- Don’t rush your meals. There are several benefits to this. Firstly, digestion begins in the mouth so chewing your food properly helps to reduce stress on the rest of your digestive system. Secondly, feeling full comes from your brain reacting to chemicals released when you eat. It takes the brain about 15-20 minutes to register these chemicals. If you take your time eating, you give your brain time to catch up with your stomach, leaving you less likely to overeat. And last but not least, sitting down as a family and enjoying a meal together gives you time to talk and connect about your day.
- We know that most parents are time-poor but it is really important to factor in some time for exercise and movement in your week. It doesn’t matter when in the day you do it as long as you fit it in. 2-3 days a week is an excellent place to start. Look at what your kids are up to during the week and plan your exercise around their timetable. If that doesn’t work get the kids involved. There are plenty of workouts on YouTube you could do and make it a fun family activity in your sitting room or garden.
- We often hear phrases like “but I have to have biscuits in the house for the kids”. But do you really? Do your kids really need to have biscuits every day? You are in control of the food shopping. You decide what foods to buy and how often to buy them. Kids won’t let themselves go hungry. They will eat whatever is available in the fridge or cupboards. So if you find one particular food too tempting to keep in the house consider changing how often you buy it and buy healthier snacks instead. Your kids will follow your example. If you want them to eat better you need to be a good role model. If their favourite snack, or yours, isn’t all that nutritious, you can still buy it once in a while so no one feels deprived.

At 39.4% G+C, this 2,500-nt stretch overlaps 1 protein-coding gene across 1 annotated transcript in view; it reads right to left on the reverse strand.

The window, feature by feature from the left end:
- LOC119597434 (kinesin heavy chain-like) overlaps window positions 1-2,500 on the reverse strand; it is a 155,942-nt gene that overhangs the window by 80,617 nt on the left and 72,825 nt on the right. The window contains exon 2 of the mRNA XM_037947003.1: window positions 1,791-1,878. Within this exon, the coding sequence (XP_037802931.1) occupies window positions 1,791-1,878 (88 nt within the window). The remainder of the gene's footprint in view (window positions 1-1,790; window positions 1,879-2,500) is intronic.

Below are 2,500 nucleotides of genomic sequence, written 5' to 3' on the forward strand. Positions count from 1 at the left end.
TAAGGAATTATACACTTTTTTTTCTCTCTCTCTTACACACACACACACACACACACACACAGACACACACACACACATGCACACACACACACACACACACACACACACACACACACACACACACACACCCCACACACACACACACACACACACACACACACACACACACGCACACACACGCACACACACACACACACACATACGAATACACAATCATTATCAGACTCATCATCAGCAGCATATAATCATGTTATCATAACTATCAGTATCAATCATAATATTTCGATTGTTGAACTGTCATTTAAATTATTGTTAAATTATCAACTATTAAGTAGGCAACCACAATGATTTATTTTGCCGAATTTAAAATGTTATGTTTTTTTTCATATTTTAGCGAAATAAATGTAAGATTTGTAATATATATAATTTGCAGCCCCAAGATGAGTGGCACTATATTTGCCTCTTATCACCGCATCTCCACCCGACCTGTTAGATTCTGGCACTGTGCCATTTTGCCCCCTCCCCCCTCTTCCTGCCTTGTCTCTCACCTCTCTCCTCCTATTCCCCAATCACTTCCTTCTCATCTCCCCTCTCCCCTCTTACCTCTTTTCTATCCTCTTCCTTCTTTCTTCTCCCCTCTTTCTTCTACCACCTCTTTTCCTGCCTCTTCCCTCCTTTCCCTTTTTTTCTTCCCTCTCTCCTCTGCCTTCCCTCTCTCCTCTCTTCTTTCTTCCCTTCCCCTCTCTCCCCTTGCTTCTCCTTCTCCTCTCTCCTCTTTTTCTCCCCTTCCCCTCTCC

- Take a breathe. Everyone needs at least five minutes in the morning to themselves – to gather their thoughts, to plan their day or to meditate. Meditation is actually really popular at the minute and we have seen a lot of clients get benefit from it. If you are unsure about where to start there are plenty of apps you can download on your phone to guide you. We have our strengths but we are definitely not experts in meditation at Hustle but we will gladly point you in the direction of a suitable app.
We know how difficult it can be to focus on yourself as well as the kids, but it is so important. Don’t worry about the odd takeaway or family meal out. Instead focus on making small changes on a daily, weekly and monthly basis to help you feel better, improve your energy levels and be a healthy role model for the kids. No one is expecting you to be superman or superwoman. Just aim to be the best version of yourself that you can be!
At Hustle. we have training sessions in the morning, afternoon and evening that can fit around a busy lifestyle. Want to know more? Click here to learn more about our personal training programmes and find out how HUSTLE. can help you!